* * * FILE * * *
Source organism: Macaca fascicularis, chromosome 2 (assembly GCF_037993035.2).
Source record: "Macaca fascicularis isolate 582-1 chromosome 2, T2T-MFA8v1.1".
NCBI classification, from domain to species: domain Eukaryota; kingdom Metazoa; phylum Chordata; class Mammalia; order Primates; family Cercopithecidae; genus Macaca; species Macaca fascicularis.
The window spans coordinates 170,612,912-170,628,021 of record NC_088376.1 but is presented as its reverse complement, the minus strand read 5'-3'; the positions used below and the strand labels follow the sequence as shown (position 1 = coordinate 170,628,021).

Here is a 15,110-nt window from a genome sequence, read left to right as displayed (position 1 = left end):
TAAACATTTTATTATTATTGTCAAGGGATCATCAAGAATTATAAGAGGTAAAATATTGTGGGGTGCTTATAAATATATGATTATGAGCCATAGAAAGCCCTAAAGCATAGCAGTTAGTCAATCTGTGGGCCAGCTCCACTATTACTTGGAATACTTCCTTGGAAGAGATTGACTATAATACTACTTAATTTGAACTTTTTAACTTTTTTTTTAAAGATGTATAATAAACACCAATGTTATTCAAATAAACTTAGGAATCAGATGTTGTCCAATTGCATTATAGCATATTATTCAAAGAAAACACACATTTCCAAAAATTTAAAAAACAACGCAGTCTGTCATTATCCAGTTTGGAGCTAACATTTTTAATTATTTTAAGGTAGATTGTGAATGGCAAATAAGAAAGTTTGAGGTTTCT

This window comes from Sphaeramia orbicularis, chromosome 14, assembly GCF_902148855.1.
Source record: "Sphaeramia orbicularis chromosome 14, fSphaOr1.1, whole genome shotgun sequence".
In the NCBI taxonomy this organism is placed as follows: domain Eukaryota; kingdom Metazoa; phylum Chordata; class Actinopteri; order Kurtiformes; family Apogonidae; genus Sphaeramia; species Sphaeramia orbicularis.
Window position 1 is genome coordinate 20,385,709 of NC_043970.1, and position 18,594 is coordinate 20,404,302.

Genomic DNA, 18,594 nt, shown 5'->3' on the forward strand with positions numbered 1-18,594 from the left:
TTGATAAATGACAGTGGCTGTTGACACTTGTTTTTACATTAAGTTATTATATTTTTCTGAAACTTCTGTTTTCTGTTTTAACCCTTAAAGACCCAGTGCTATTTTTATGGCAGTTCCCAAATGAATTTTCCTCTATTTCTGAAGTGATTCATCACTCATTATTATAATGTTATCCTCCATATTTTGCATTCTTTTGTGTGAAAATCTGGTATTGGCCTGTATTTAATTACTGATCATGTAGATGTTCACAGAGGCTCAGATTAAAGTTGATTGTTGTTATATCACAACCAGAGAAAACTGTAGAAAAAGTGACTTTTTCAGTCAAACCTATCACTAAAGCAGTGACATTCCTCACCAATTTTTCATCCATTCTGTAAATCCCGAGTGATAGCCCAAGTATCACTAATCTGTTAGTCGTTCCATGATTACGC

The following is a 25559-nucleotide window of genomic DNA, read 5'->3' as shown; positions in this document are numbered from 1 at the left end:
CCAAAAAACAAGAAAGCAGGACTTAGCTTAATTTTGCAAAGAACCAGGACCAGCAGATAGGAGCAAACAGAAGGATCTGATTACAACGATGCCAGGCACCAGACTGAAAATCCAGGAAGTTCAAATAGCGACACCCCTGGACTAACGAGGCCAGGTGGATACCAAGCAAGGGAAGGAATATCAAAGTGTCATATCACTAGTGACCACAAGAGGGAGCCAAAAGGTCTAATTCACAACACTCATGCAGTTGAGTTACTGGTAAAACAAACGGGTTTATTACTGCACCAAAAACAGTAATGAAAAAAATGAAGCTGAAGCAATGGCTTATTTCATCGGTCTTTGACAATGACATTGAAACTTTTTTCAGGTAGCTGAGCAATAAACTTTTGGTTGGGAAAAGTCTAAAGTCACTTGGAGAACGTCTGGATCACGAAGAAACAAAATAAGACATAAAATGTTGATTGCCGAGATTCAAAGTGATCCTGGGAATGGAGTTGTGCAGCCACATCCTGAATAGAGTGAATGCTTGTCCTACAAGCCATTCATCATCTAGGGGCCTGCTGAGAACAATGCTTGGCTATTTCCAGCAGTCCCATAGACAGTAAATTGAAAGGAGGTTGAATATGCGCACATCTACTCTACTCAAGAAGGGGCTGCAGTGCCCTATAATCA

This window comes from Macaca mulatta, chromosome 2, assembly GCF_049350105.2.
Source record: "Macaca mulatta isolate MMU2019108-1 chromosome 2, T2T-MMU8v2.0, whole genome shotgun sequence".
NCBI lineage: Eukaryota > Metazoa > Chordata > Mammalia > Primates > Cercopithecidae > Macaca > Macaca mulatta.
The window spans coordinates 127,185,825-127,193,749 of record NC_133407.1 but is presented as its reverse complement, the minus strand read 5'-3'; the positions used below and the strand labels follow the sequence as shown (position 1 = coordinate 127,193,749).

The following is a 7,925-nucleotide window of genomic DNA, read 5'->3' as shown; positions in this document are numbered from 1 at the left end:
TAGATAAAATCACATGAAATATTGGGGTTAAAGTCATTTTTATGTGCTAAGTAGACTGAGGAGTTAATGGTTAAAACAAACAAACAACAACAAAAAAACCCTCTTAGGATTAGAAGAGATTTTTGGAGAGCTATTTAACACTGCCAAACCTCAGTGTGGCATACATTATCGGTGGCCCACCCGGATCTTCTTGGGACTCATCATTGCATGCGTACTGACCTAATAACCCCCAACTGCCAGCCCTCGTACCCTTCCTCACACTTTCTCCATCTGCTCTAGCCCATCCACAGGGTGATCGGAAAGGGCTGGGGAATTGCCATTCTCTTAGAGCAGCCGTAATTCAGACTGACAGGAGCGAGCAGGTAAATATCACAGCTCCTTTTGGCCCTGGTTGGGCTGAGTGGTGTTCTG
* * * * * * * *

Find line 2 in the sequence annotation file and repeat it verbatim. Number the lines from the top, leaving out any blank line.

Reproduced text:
Source record: "Macaca fascicularis isolate 582-1 chromosome 2, T2T-MFA8v1.1".